Pence has been among Trump's most loyal and outspoken defenders throughout his tumultuous first term. As a longtime public figure and a former talk-radio host, he's good at the sort of verbal jousting required in a debate. Pence scored a clear victory over then-Democratic nominee Hillary Clinton's running mate, Sen. Tim Kaine, in their debate in 2016, polls showed.

But he may be forced to play defense against Harris, a former prosecutor, who showed in the Democratic primary that she was willing to go on the attack.

"There's a gendered element here. It's typically the female candidate who will bring the most aggression to the stage to show she's up for it," McKinney said.

"The expectation is on her to pick apart this rosy picture Pence wants us all to imagine."

Pence can take advantage of the format

With Trump away from the campaign trail, Pence is being forced to pick up the slack -- an enormous task given recent polls showing Biden's lead over the president creeping into the double digits in nationwide polls.

The format of Wednesday night's debate is likely to work in Pence's favor, however.

"The vice presidential debate has always been more of a discussion and less of a podium battle than the top of the ticket debates," McKinney said. "This works in Pence's favor, because that's his style." 

Hewing to VP debate tradition, Pence and Harris will be seated at tables on Wednesday night.

The Commission on Presidential Debates, as part of its slate of virus-related adjustments, will seat the two contenders more than 12 feet apart. There will be no handshake between the candidates, or with the moderator, USA Today's Susan Page.

The commission also announced this week that there will be a plexiglass wall between them -- a decision that reportedly prompted Pence's team to raise objections.

On Wednesday night, Pence needs to reassure voters that the chaos engulfing the White House is temporary, McKinney said.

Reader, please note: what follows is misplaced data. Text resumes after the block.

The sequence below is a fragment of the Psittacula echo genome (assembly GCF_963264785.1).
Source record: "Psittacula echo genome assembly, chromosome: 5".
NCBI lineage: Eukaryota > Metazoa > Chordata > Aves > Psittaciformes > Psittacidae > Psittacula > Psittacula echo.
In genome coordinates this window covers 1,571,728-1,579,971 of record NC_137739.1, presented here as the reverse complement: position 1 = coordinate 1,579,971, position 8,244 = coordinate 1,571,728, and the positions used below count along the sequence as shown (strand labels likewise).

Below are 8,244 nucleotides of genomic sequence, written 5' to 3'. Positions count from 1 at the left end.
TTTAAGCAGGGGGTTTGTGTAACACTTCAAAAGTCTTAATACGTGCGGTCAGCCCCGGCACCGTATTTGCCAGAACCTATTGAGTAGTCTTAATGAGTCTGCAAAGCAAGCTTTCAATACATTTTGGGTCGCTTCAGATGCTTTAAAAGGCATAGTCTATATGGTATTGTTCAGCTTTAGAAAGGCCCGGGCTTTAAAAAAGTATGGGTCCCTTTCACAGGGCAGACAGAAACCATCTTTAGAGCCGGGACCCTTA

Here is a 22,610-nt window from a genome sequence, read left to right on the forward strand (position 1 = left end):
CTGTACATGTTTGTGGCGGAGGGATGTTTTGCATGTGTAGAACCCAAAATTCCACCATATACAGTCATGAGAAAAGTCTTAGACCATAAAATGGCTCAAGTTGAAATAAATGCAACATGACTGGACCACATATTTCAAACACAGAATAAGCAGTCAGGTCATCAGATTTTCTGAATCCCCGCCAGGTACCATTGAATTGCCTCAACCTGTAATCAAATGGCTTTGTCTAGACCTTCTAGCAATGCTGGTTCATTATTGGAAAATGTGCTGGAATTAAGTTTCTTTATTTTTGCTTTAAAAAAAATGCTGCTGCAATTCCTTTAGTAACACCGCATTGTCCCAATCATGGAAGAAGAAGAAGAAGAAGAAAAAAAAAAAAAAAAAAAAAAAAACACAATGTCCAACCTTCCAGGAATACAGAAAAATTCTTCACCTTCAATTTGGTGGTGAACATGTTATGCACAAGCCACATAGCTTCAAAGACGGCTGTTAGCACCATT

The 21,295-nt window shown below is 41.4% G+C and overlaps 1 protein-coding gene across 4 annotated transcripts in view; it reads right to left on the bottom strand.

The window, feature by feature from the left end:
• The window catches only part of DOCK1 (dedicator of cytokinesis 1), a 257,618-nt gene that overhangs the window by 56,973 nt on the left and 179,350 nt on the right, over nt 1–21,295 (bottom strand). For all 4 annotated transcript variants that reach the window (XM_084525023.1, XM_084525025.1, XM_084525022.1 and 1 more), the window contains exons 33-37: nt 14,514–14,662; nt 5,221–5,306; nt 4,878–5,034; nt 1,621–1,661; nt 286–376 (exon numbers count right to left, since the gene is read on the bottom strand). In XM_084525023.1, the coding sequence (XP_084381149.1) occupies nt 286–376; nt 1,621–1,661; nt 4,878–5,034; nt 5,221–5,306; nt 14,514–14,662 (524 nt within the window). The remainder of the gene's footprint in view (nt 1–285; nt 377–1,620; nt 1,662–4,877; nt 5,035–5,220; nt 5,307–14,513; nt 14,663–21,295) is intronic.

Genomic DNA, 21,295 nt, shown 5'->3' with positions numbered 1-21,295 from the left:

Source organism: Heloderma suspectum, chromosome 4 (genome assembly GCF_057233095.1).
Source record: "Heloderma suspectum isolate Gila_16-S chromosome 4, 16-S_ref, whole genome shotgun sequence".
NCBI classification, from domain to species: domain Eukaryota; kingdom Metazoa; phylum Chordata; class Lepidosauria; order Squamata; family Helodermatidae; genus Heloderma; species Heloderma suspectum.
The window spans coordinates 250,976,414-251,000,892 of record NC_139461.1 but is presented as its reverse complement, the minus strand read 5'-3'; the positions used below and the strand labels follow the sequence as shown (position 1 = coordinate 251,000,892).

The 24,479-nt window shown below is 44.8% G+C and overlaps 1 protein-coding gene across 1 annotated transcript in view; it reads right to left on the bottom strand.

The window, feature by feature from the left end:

Harris doesn't need to defend her record

In the Democratic primary debates last year, Harris was tripped up by Hawaii Rep. Tulsi Gabbard, who zeroed in on Harris' record as a former prosecutor.

Pence might take a similar tack, by contrasting the California senator's record with the Biden campaign platform she now supports.

Harris should keep herself out of that position, Kall said.

"She really doesn't have to defend her record," Kall said. As Biden's running mate, her job "is to support the person at the top of the ticket. So her position is the position of Joe Biden."

Pence should deliver the 'Trojan Horse'

Numerous speakers at last month's Republican National Convention, including Pence and Trump, portrayed Biden as a "Trojan horse" — that is, a politically milquetoast vehicle through which far-left Democrats can smuggle radically progressive policies.

If Pence wields that message effectively in the debate, he might land a strong blow against Harris, by suggesting to on-the-fence viewers that Biden's younger, more liberal running mate would really be running the show.

"It's easier to do that than attack Biden directly," Kall said. "In some ways, Biden has proved Teflon."

The usual attack labels, which often stick to Democratic politicians – "socialist," "radical," "far-left" – seem to be bouncing off Biden.

But "those can be pinned on her a lot more easily," Kall said of Harris, and "they're much more likely to be impactful."